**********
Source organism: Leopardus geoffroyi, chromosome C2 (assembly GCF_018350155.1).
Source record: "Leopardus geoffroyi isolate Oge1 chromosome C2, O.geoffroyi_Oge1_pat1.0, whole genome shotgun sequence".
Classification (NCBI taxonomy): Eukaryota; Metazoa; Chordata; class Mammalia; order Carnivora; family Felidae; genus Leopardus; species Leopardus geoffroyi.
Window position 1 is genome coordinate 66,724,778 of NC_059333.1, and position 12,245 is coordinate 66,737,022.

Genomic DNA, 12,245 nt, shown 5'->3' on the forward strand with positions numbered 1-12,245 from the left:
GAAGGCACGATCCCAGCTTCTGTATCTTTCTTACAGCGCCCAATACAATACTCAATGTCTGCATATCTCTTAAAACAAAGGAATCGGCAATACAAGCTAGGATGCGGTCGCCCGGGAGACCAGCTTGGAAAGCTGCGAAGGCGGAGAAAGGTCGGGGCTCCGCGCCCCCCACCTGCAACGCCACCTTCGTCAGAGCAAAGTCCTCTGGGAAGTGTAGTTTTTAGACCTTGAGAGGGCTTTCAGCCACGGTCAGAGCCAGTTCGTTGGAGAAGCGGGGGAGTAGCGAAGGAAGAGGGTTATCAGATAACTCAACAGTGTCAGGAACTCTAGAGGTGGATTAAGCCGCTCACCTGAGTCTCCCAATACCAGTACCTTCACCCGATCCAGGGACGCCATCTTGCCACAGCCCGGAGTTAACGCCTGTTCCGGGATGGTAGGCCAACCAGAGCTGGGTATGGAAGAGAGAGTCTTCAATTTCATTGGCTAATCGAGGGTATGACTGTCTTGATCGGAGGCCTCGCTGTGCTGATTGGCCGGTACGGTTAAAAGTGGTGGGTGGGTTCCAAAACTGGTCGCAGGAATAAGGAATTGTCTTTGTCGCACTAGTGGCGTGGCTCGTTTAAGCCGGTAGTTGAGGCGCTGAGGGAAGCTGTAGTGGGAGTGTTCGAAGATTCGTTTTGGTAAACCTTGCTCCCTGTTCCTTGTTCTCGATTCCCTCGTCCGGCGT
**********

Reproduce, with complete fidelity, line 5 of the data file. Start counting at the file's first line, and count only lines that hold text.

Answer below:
Genomic DNA, 12,245 nt, shown 5'->3' on the forward strand with positions numbered 1-12,245 from the left: